poflcg thu impurt' matttr, and cxpolliujt it thrnuch
the 1-oreHui tr.unLiii. ltct-Qectauifalniott imnuu.
ttly itrceptiblt, aud but few applications ari'iiivif
nurr toaocuiiiplixU a complete cure, in iurath casex
'J. Lis la the culy rmndy know u that tau (ii rfit (u-tii-rtha
on tho Iuum, r rt-ttre thtMttal fumtluiia uf
tLone urgan to tht-tr hi altby cocdllii-n. Itca i bead
inlnlhtertil to the mwt dtbcutv and If lb Willi pttfitt
sufttj sod certain relief.
'i'HS J.TJ f.VJ.I.,S.
PR. I'I.fifl hai many conimuiaiiatlonn i-liowiuK lhi
wonderful curt a whkulu.e lutu elfucted 1 hi 1n
UAtiM. tULa, He U at liberty 40 refer to a few 1 f his
luin.fcd.ati lulKhlu ruaud tuwnainen In CUrtntctit, N.
II : Ceo. II. ALlx-tt. Ur. T. C. Wilkin-,, ri. Itusfl u.
Wa'ker, and othirs, w ho have cath irfcu crtllratm
of iqt.uMahu' to the foUuijig :
CtaniuoNr, N.1I , 2J, 1871..
llaviuijl nnfiir aouit tijao atillcted with jaiu U. the
ui si ami peae-al uLUil or the ajalcm, asur.fi ti 1
uu....im K.Miiiuiinift, artMiiir, uoiiLiieac. iriluau 1
.pun Uift IhoLhtoJ, dim: Lottlo of )a. Vlau
imlimi llHM,'Jeiu almt at immtdiute riliifi a d
uk 1 -
Ii. R. tOT'ION.
Semi ro- Cm
i.Iar and Pttcrlpticn cf thin wtndettnl
rrli't,1 Ii4r Iloltlf. Trlco of I.aioiim'h Ih
iialer, which la locurumendid lu luinn rtaoa'it In
IULImi lULSf, in Hi iiidsieiiittletl,
TI'or suie by all res ck-c! able PrUk'fclstf, or can I r
pr-K-urud f the im enter aud Manufacturer.
A. J. i-I-AGfi, M. )
INVENTOR 01' IN1IAMNU I1AUI,
c i,aui:mont, nuw liAMi'siuitn.
For Kalo l.y I. M. Tin tn a, C , Clark & VV Miaul,
k,u no ofeifirw
Tatt lea ba tbR f ucda lo ee t are rt ft rrrd lo B. N. IUhhick, Eju., RrattKboro, Vt., wl o ill f urtlih blanks
aud with wt era menrjt ica) I deposit id until the aiturlt let are funUbed.
I . i: t HiTtEsiirv, iait I'.ei. V ' Treat.
'In 7 " loml. In fottrmonth'.
. lb.ir.lt it I .ml5f, at) Irvnl .'.Irttl. ,V '
.-i-finda ! r nn mli.
vaH m Vo'l"Vbl'llve'ni'ntlil,l' C'
' It I! r.
' ' f tf''
T't a soul m,
Scientific and Popular Medical Works
Manhood, Womanhood, &
rrpLiaiitn dv tnn
No. 4 BulUnch St., Boston,
0)totlt llevcre flotise)
Htdicat Knucltdyt far ExtTybodij. Tico Million
A lloali for llirrr Tfan.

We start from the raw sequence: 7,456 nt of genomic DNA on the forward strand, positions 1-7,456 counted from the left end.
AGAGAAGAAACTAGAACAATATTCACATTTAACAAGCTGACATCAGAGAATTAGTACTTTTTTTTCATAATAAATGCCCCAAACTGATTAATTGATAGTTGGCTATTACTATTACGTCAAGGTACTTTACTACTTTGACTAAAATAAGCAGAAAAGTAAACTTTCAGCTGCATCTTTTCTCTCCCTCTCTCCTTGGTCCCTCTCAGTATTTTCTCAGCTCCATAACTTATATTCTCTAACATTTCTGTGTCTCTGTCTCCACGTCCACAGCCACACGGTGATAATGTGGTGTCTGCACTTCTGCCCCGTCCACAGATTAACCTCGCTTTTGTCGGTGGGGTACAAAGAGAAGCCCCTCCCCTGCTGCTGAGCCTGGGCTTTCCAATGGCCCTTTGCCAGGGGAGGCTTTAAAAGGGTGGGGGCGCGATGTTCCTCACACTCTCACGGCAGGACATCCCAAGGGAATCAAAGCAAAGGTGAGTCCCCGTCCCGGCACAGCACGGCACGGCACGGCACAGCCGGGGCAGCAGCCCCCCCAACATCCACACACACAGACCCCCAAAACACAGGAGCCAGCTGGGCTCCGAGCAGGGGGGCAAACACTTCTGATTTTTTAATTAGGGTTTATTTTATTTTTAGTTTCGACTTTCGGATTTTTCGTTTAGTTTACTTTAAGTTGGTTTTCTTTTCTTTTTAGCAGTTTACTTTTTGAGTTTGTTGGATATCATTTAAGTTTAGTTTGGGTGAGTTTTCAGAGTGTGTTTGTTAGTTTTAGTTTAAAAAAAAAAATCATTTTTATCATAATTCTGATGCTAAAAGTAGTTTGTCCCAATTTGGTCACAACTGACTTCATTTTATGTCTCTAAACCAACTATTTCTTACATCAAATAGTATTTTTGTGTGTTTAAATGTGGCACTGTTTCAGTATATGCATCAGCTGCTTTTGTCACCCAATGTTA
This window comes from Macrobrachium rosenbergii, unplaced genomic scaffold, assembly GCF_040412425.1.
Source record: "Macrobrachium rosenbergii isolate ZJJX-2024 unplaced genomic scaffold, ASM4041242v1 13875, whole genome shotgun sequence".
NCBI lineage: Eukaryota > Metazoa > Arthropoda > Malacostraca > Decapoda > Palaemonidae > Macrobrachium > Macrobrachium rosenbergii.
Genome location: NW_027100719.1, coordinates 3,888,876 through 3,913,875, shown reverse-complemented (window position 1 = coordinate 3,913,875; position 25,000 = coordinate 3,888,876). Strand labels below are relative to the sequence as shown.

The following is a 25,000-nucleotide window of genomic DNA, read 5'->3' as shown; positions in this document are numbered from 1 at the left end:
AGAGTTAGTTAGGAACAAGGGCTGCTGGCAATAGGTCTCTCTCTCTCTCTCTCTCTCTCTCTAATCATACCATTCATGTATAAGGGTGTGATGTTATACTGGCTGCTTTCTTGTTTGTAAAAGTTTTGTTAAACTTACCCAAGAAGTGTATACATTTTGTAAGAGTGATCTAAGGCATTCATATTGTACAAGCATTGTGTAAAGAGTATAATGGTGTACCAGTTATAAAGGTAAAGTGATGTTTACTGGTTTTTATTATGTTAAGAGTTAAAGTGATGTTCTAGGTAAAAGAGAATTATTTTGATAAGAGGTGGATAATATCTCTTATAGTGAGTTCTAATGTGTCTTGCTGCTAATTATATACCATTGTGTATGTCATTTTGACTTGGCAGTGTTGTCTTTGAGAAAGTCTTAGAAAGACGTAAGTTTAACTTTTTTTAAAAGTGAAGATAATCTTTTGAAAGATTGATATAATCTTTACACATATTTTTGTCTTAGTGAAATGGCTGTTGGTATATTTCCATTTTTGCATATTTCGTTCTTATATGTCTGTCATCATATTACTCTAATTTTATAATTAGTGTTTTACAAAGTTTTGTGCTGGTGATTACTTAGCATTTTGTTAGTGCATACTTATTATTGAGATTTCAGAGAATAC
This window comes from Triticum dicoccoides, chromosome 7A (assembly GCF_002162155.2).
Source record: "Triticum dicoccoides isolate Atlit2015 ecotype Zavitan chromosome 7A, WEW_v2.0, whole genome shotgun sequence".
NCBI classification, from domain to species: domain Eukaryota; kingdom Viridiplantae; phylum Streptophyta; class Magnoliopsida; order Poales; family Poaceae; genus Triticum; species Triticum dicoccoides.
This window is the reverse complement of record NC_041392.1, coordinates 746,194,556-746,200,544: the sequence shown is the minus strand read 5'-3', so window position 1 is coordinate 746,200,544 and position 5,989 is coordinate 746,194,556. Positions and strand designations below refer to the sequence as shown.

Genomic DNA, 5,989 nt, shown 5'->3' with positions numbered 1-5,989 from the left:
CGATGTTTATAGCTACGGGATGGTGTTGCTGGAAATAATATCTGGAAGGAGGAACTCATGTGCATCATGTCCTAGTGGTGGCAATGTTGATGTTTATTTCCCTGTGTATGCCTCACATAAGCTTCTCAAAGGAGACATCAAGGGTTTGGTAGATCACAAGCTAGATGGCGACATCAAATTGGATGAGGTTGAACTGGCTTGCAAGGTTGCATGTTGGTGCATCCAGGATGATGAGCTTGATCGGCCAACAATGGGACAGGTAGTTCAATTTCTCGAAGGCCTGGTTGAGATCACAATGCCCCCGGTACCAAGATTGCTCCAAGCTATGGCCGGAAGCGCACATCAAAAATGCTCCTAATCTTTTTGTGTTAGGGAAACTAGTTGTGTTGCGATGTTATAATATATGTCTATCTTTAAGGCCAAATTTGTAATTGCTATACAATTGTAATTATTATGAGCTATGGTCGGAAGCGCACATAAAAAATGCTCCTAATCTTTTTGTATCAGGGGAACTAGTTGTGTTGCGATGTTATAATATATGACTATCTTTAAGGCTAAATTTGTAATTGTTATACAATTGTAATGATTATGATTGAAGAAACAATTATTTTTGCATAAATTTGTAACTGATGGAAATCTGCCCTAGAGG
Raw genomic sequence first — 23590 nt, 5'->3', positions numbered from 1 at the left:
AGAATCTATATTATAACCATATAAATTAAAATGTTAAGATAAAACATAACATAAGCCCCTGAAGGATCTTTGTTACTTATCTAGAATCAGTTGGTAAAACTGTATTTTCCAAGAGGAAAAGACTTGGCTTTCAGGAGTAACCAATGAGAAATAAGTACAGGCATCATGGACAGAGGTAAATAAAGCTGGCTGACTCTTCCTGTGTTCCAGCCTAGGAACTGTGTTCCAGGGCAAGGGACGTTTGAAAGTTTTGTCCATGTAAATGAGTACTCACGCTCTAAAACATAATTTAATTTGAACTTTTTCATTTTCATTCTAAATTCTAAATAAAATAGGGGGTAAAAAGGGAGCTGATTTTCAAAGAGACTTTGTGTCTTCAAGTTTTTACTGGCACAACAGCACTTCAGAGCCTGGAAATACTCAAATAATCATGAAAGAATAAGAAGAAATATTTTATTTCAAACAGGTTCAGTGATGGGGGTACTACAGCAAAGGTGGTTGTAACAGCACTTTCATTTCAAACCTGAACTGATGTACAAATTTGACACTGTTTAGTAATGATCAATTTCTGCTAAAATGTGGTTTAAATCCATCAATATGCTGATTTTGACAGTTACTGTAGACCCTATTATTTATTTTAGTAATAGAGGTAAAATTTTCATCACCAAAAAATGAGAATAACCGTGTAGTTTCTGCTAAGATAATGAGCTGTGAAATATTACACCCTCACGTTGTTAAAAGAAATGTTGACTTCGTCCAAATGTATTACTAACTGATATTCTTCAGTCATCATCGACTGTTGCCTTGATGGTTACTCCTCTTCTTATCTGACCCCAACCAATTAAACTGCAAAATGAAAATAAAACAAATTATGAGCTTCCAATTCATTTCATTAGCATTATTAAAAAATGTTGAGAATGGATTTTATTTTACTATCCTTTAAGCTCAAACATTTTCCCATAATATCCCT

THE SCIb.S'CJ: OF LIKE, Olt SELF-l'KtSEUVATlON.
A MJJcl Treftti on tho Cauo inj Cur cf Kiairsrio
VtTiUrr, ErCBMlTOBrtafE, tigmxtu ircisYitm, lure
DiBiUTT, lIiFcruoxn&u, od1 all other Ulseanei arising
from tho Eiaoa or 'outii, on jat Isn tsca trios i oa Ex
cuses of tnaturoyi'an. This U lalel a book for trery
dud. llKuli e-lltlon, much cnlarphl, UlaitratcJ doudJ In
teuuUful French cloth, l'rlce oalj $1-00.
A IlonU for Krr Woman,
Entltl&l SEXUAL rilVSIOLOUlf OF WOMAN, AND
llElt DISKA'iE.'iior.W'owiHTREiTti. or rariioLOQiciaT
and PATnoLoaicAUY, lu ht'attU ami tllsejiw. from IriNcr
to Old Aai, Mithclepint lLLi'STRiTiTEEanvitc. 3o0
fagci, trouail la Itcsutlful French cloth. I'rlc f-.00,
A JIouU for lerjtiadj-.
Tli0 Imtiiutc hajut publi-heil a nw torV, treitlng
cicluslTcly f NEU0t'S AND MENTAL DISEASES.
1W i-p. cloth. 1'ricre $1.00, or -II thrw Iwwki sent ou
, ajnary work) on I'hjKMotry em publlaheJ. There U
notnioj Ttiaterer tut tuo ji ikkiid on sisgle, ci iUTatu
&U, ciin either require cr Uh to know, but what Is fully
fiplalneJ, acl many matteri if the most Important nJ
InUwtlii character are lntroduce-1 to vhlch lo allusion
cren can be found In any other worki In our language.
All the Net Dc07tai cf the author, whose experience
Ij such as probably never before fell to the lot nfaoy man,
areglTcn in full, especially thun? relathig t psnuat"rr
hua, I re potency, furility t-r Uarrcuui. So non
Bhoull U without thi-o Taluable U-oks. Tho press
throughout tho country, tho clergy, ami the imJloal faculty
pfnerjlly hlJJy extol thesy extra TlUwy uA uieful w U.
The most fiiUJioui may rea 1 thim,
J3T Either book icnt by mail, postpai 1, on receipt of price.
'. D, The author of the abure-oamal raellcal worki is
theCMffCuniUlUnK Thyslclan of tho l'EAIJODV MEDICAL
INSTITUTE, In Ugh taoJintr In tho Medical Faculty of
iLls country, who lias puccesafully trcatel thousand! of tho
human family afflicted ilh the malaJies trcateU upon In
tbete booki, ail girei hli wholo attention tlil patient i
&uj to those who may call upon Mm f-r aJrice. The era&l
secret of hit iu.-cen U Mj van knowledge f the cauiet of
thew ailmenti uul LU rpceiily ixmovln g tliem from the
lr. Vf, II. rAUKElt, Member of the Royal Collfpe of
Surceoni. I.niloo, lite JleJical Injpector General, I' S. A.,
it . J r,.t (h lnurli-.in '.ln.H.-ftl I'u-ulrv.
i ...utiit PlmlriAi. (1f tl..' Institute, mar also be consulted
) 'va ftlI rrtiuintiK skill and exptnencc, to whom all
j corresiwmicnee should be a-ldressed, or to tbo FEAHODY
i MEDICAL INSTITUTE, No. 4 Hultlnch St , Doston, Mass.
Iitwlasils sccbeci cluiai pcul..
1 I.ARKMONT, N. IT.,
PAPER AND BOOK MANUFACTURERS,
Snlfcft y iur orders fur anjthiop iu tbtirllue,
as well aa for
Printing and Binding,
or Evrnr bfcca.t"riont
And will Pay Cash for Rags.
$e m&Ae- ofcff&4ui
fT cffllCZ jAfUsU